Is anyone having success with LCHF I am seriously thinking of trying this and would like to hear from other who are doing this and having success.
I have been doing it for 3 years or so with outstanding results. A1c in the mid fives, better lipids, using less insulin, pretty much better everything.
A couple of years here. Intermittent fasting, too. I like it. Works for me. We need a bacon icon…
I’ve been doing it off and on for several years. Since January 1 I have been very focused on limiting my carb intake to 20/day. So far I’ve lost 12 pounds. I love how I feel and the energy I have. My A1c test is in 1 month. But from the data on my meter, the results should be in the low 6’s.
I have to admit when I limit carbs, my CMG flat lines. But it would take some discipline to do this all the time. What motivates you, and what do you do to avoid carbs? How many carbs is LOW or ULTRA LOW? What do you eat instead? Is your BMI low as well?
I’ve been at it for four years. I lost 25 pounds, cut my insulin usage in half, and got off the glucose roller coaster. The reduction of glucose variability has been one of the biggest benefits. It makes my quality of life much better. I don’t have to constantly defend against raging hypos; there’s a lot less drama.
Bernstein’s law of small numbers is amazing: fewer carbs = less insulin = smaller mistakes.
Good for you, @curlysarah!
This doesn’t happen every day but it’s not that uncommon either. The biggest reason is my low carb high fat way of eating.
Something like 10 years for me. I use lots and lots of spices, both fiery hot and just unusual. I find that helps keep my interest. I prowl the cookbook aisle in the library for ideas I can adapt.
I’ve been eating low carb for at least 7 years now. I don’t count carbs, I just avoid them most of the time (particularly grains, potato, corn, sugars, most fruits).
I have excellent Hba1c (last 1 was 5), and use mainly basal insulin.
I am not slim, but that has always been a battle for me.
I also use intermittent fasting. I am about to start the 5-2 plan next week (5 days normal low carb eating, 2 days low calorie eating) to try to lose some of the weight that loves me so much.
I’ve been doing it for almost two years. Admittedly it is tough to change to such a strict lifestyle (I eat as close to 0 carbs as possible) but it is soooooo worth it BG and energy wise. When I stick well to the diet my BG’s are tons easier to control and I need tons less insulin.
As far as losing weight, my situation is complicated because I have hormone imbalances (PCOS) and am super insulin resistant. So I needed help (metformin) being able to lose any weight, even on a LCHF diet.
Slightly off topic, but just as a matter of historical interest:
Low carb diets were first popularized as a method of weight loss in the 1860s. (No, that is not a typo.) So if someone tells you that it’s a recent or “new fangled” gimmick, or that Atkins or someone like him was the first to think of it, they not conversant with the facts.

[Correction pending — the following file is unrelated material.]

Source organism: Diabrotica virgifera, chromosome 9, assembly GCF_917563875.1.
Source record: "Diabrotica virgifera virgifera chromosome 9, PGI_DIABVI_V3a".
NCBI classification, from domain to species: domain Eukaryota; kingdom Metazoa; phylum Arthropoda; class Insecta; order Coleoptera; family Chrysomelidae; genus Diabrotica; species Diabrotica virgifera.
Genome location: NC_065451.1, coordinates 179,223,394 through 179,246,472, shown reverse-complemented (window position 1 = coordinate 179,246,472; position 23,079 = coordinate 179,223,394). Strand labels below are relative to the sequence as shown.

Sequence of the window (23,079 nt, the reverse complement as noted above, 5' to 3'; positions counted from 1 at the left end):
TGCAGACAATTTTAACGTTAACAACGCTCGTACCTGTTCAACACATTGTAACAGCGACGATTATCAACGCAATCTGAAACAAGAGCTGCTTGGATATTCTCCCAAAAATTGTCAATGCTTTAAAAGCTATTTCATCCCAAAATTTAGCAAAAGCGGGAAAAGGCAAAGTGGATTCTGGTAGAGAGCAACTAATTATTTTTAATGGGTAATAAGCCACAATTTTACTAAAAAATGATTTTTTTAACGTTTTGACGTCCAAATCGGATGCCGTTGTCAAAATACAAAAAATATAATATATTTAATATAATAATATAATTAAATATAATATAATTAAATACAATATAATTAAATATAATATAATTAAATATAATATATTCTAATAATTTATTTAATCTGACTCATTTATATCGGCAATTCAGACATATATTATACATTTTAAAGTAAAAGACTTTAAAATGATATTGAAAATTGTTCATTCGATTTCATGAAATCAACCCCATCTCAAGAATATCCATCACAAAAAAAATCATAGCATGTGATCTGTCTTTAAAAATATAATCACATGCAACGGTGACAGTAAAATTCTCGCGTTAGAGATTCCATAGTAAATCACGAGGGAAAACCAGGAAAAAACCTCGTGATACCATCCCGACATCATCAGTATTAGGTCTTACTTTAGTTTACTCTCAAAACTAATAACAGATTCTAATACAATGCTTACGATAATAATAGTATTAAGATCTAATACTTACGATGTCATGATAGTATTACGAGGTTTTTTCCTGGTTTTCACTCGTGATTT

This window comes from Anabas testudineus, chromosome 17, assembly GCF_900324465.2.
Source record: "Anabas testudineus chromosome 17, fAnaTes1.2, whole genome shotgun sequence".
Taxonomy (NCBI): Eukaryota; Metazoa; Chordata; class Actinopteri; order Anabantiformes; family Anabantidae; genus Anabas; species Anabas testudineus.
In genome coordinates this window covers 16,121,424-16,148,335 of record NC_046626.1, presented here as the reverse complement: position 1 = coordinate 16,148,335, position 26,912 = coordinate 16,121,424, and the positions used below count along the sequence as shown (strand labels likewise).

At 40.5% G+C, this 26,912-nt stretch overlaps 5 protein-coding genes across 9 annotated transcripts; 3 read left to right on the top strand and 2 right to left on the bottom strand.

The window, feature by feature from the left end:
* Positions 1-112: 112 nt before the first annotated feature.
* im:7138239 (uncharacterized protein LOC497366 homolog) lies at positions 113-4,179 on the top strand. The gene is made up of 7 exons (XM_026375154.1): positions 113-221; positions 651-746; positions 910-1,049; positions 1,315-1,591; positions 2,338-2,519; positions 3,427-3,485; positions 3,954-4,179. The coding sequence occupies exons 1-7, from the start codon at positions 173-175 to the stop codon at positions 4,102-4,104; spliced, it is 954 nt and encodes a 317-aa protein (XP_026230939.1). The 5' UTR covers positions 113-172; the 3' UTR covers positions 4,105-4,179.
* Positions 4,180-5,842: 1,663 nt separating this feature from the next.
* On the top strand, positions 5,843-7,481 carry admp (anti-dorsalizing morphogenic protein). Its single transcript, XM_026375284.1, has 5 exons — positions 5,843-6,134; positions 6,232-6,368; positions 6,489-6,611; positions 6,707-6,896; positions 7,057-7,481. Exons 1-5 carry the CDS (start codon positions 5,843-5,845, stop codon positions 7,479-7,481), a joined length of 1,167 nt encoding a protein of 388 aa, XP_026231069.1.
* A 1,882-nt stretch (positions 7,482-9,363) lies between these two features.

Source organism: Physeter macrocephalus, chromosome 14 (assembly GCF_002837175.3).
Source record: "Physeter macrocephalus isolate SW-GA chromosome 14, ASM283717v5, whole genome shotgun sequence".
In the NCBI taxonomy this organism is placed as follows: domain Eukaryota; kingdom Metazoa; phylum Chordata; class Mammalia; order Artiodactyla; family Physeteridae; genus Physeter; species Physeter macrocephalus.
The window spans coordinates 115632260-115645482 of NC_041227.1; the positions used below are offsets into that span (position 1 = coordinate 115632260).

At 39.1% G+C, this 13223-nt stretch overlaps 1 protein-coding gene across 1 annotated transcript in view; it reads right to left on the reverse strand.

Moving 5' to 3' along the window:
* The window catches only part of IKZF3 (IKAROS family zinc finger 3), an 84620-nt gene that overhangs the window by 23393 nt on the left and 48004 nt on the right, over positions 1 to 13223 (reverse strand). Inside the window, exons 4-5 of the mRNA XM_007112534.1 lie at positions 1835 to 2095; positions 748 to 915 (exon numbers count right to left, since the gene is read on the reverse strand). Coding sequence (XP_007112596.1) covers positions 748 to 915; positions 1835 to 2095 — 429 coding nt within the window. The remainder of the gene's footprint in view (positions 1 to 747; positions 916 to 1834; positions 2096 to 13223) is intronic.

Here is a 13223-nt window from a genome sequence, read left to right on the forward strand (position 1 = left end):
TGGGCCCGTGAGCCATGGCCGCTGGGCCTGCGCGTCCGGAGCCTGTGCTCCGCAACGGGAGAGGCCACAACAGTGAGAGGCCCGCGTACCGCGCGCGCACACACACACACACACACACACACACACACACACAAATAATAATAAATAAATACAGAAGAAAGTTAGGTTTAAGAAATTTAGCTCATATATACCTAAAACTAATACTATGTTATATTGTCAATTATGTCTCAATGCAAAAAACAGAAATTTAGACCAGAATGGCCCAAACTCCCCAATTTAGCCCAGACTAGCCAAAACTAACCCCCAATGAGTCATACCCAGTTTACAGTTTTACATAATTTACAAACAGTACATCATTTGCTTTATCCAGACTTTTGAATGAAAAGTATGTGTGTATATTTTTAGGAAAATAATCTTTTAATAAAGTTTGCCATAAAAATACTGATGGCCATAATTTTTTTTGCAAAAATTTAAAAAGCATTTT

I started LCHF about 8 months ago (thanks to my bestie Cynthia) and have had the best results I’ve ever had in 32 years. I got my A1C down to 4.8 with with very few lows and I feel amazing. Highly recommend it. There are plenty of pages with awesome recipes. This is a daily sample of my lunch time spike on LCHF. Boom:bomb:.
@Duck_Fiabetes – Nice line!
I think they were also very popular before c. 8-10K BC, when carbs were harder to come by!
Maybe as a matter of practical necessity, but somehow I doubt that anyone was thinking of therapeutical goals back then . . .
what do you typically eat in a day? I’ve had good numbers when I eat like this, but I have no willpower…and I can’t seem to stick to it. Also I am scared of eating only 20g carbs as some people tell me that it’s dangerous, but I can’t see why
A typical meal for me is 8 to 10 carbs, usually from some vegetable source, and 8 to 12 ounces of protein. The protein can be almost anything: chicken, red meat, fish, eggs, etc.
Sticking to it is the big challenge, no question. As a broad general rule of thumb for humans, it takes around two weeks to solidly establish a new habit or break an old one. In my experience, the carb cravings drop off sharply after a few days. Temptation is always there, of course, wherever you go. It takes practice to get good at saying “no”. Fortunately, practice is easy to come by.
Unfortunately, for those of us that use insulin and experience the occasional hypo, our body (and our brain) just loves the taste of those emergency carbs. It’s all bound up in successfully surviving an existential threat. We have to treat ourselves from time to time with the very thing we’re also trying to limit. It’s like an alcoholic that has sworn off alcohol but needs it every now and then to survive. It’s a measured and calibrated path we must walk.
Yeah, and the chief difficulty is encountered when trying to consume just so much and no more.